Reports: ND852114-ND8: Characterizing Quartz Microtextures in a Proglacial and Nonglacial Fluvial System as a Means Toward Improved Paleoenvironmental Analysis: A Pilot Study

Gerilyn S. Soreghan, University of Oklahoma

Overview: This project is a preliminary test of the hypothesis that distinctive quartz microtextures are imparted by wet-based glacial activity, and such textures survive for a significant transport distance and can thus be used to infer the influence of glaciation, well after the ice has melted. This study forms a pilot for a systematic study of quartz microtextures in end-member fluvial environments (including  nonglacial and glacial), with the ultimate goal of quantifying the use of microtextural analysis as a means to refine interpretations of fluvial paleoenvironments in Earth’s “deep-time” record. During the 2012-13 grant year, PhD student Leslie Keiser applied this approach of studying quartz microtextures to the Permian Cutler Formation of western Colorado, a unit proposed (in previous studies) to be of both non-glacial “hot-fan” and proglacial “cold-outwash” origin. This unit formed in the tropical region of the Pangaean supercontinent, so the possibility that it may record cold paleoclimatic conditions is quite significant to global climatic  reconstructions for this time. Additionally, this unit forms frontier hydrocarbon prospects in the Paleozoic section of the San Juan Basin (currently untapped at this deep level), so understanding its depositional origin is of applied interest. Ms. Keiser collected a large amount of data on quartz microtextures from various subenvironments of this unit -- proximal lacustrine (possibly proglacial) to distal fluvial. She then applied a series of both semi-quantitative and rigorous quantitative tests to look for patterns in the data.  The latter entailed a series of statistical treatments, including multidimensional scaling (MDS), a non-parametric multivariate ordination technique. This approach represents a significant advance over published approaches that do not employ quantitative treatments. Results of this work to date indicate that microtextures from quartz grains of the proximal lacustrine (hypothesized proglacial) facies are indeed statistically distinct from quartz microtextures of the other (more distal) facies, and include high-stress textures typical of the intense physical erosion imparted by glacial grinding, such as (micro)grooves. To date, this research supports the inference of a proglacial origin for the (Permian) Cutler Formation, and demonstrates the utility of a quantitative approach in discerning this.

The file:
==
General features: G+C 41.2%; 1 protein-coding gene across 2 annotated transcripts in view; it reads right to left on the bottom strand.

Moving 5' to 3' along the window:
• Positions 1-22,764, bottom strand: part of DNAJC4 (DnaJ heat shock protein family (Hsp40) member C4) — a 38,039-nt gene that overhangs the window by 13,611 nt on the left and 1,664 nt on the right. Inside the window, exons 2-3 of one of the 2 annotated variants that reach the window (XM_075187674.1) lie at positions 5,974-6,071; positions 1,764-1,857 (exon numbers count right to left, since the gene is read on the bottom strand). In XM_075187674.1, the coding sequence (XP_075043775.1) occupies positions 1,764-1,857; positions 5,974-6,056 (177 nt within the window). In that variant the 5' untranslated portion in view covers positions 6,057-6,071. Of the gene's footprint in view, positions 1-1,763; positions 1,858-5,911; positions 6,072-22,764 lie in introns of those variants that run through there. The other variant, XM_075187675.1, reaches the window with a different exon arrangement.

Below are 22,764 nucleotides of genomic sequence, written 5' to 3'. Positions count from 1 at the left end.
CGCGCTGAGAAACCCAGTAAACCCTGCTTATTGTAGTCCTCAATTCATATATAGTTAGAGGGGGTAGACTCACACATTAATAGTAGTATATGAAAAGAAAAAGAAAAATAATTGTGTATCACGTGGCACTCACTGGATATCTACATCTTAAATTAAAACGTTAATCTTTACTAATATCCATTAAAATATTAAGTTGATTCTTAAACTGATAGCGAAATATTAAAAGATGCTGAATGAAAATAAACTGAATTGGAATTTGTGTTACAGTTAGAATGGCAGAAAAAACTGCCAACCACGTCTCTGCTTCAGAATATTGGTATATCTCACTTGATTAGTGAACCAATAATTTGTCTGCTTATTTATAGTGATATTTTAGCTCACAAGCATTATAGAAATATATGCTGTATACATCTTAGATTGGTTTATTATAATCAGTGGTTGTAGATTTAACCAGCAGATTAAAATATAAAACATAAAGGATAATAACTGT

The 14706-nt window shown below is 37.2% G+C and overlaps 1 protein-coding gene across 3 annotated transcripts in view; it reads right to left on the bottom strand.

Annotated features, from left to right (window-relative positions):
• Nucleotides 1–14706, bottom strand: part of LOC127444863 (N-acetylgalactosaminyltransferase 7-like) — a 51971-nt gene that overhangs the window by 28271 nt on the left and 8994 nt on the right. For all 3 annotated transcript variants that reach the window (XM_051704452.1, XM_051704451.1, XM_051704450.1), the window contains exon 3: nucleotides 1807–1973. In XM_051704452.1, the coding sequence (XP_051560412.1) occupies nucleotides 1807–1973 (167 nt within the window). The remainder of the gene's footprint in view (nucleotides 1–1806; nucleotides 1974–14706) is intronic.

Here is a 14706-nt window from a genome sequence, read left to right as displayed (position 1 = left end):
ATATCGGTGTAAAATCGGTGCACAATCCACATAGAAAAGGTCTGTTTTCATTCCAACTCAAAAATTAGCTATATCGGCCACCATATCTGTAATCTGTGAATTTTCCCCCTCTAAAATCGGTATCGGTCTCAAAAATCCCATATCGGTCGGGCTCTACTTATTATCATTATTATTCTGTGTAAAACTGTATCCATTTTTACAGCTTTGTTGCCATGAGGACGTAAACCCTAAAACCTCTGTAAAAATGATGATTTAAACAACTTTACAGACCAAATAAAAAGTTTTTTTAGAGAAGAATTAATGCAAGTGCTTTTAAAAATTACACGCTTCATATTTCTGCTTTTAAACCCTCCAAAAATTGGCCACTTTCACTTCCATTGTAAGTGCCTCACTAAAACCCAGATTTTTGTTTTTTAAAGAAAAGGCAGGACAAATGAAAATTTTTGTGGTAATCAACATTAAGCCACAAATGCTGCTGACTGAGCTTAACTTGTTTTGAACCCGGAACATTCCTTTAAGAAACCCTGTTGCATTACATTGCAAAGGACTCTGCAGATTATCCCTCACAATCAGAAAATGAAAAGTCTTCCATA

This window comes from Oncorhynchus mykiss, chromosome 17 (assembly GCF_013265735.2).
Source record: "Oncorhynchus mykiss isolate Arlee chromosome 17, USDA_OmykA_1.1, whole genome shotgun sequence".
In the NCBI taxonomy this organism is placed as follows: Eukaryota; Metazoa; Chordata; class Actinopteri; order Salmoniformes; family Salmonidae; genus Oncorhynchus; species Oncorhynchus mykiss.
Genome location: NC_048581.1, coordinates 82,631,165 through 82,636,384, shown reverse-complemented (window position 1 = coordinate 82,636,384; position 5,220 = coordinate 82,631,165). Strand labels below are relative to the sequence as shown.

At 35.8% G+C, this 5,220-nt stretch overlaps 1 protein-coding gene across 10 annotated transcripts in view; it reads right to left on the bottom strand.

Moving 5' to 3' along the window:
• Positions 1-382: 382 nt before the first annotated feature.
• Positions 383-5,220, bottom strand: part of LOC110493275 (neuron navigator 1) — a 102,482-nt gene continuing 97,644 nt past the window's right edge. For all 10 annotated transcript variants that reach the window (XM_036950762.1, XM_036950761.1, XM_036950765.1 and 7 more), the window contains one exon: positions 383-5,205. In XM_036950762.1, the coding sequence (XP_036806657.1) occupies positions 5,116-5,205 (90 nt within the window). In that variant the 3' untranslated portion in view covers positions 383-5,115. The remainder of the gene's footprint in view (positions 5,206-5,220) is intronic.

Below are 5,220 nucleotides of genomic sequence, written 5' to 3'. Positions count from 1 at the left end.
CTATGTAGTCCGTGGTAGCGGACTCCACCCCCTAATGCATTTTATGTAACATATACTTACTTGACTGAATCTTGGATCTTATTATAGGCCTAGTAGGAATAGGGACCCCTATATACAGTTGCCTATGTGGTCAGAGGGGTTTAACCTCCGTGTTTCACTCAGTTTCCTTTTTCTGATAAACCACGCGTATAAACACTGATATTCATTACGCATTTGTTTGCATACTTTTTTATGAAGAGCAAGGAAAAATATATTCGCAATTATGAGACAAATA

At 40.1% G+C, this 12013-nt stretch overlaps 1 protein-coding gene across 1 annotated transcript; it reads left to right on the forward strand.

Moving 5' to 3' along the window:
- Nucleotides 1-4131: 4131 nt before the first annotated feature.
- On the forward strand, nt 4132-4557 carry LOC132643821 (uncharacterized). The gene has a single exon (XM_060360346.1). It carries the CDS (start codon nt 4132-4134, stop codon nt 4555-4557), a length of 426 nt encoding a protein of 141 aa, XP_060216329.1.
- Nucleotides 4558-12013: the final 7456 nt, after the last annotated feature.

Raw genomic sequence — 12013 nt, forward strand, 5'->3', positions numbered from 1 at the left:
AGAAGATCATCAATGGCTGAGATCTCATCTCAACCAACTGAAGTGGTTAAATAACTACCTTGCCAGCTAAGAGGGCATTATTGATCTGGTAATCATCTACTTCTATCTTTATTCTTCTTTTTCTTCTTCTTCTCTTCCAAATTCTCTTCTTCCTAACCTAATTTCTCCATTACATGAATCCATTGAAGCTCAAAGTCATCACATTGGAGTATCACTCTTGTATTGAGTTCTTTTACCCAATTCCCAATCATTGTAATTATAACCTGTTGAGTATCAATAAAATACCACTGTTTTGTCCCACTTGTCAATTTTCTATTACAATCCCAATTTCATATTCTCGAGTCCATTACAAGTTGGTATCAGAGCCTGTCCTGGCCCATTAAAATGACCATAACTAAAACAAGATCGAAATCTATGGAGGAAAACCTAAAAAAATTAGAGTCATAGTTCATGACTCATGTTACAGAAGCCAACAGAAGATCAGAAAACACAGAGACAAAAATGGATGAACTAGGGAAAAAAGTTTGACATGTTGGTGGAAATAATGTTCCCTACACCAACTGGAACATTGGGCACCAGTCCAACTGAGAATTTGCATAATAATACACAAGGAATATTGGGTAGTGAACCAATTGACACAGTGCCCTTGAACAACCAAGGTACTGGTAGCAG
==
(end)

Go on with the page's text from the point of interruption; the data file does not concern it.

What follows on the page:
Impact on Student: This grant provided partial support for my PhD student, Leslie Keiser. Indeed, it provided the critical support needed to sustain Leslie through to completion of her PhD (defended in May 2013); hence, this PRF support has had a substantial (positive) impact on Dr. Keiser’s nascent career as a geoscientist. PRF support enabled Leslie to conduct the fieldwork to collect the samples, and --critically-- the extensive lab work with the scanning electron microscope (SEM) to collect a large dataset on quartz grain microtextures that enabled her to craft two primary manuscripts and one secondary manuscript. All three manuscripts are currently either in revision or in review at peer-reviewed journals. The process of preparing her work for publication, through PRF support, has greatly improved Leslie’s analytical and writing skills.  As a specific example, she delved deeply into advanced statistical analyses. Leslie grew enormously in confidence in the latter stages of her PhD, and is now employed full time as a petroleum geologist at Conoco-Phillips.

Impact on PI: This grant has taken me (the PI) in new research directions in several ways. Firstly, this PRF research includes plans to immerse myself and students into the realm of the sedimentology of modern systems, with the promise of developing “proxies” for climate applicable to ancient strata. To date, I have focused on Earth’s “deep-time” record, so this is very new for me. Secondly, this research involves intensive work with scanning electron microscopy, physical weathering and fracture formation, quartz microtextural analysis, and advanced statistical analysis-- all new subdisciplines for me.

Impact on Field: If our approach is successful, it will enable clarification of paleoenvironmental interpretations for fluvial systems from various geologic ages, even given one-dimensional (e.g., core) access to a system. Such information is critical for prediction of reservoir character, owing to the influence of paleoenvironmental setting on channel belt geometry, proportion, and sand connectedness. It will also be of great benefit to paleoclimatic interpretations, because it is otherwise very difficult to assess whether a fluvial system emanated from proglacial or nonglacial drainage basin in the deep-time record, yet this determination has major implications for paleoclimatic reconstructions.